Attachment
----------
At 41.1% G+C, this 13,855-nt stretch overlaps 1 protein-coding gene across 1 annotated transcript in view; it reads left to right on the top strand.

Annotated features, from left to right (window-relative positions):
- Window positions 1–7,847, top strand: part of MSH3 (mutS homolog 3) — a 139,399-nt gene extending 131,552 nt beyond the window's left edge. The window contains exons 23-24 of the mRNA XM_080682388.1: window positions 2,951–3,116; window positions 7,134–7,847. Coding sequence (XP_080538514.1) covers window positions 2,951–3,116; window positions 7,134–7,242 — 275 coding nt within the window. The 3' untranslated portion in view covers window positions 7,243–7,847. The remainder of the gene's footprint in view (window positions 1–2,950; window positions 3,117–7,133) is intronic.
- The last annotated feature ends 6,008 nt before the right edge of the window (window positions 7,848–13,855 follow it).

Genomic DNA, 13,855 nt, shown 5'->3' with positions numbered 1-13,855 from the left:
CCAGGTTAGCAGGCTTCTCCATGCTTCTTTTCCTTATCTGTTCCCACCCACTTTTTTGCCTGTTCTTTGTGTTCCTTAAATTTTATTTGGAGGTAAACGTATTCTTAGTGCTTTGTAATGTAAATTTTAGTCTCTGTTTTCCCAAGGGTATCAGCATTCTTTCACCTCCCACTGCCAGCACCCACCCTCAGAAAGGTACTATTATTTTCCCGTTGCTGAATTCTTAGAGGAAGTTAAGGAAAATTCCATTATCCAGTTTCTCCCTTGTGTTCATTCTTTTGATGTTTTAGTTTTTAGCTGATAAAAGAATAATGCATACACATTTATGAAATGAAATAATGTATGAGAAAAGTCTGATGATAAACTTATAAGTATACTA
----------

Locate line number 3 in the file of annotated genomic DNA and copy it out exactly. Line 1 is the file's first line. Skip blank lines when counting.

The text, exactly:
- Window positions 1–7,847, top strand: part of MSH3 (mutS homolog 3) — a 139,399-nt gene extending 131,552 nt beyond the window's left edge. The window contains exons 23-24 of the mRNA XM_080682388.1: window positions 2,951–3,116; window positions 7,134–7,847. Coding sequence (XP_080538514.1) covers window positions 2,951–3,116; window positions 7,134–7,242 — 275 coding nt within the window. The 3' untranslated portion in view covers window positions 7,243–7,847. The remainder of the gene's footprint in view (window positions 1–2,950; window positions 3,117–7,133) is intronic.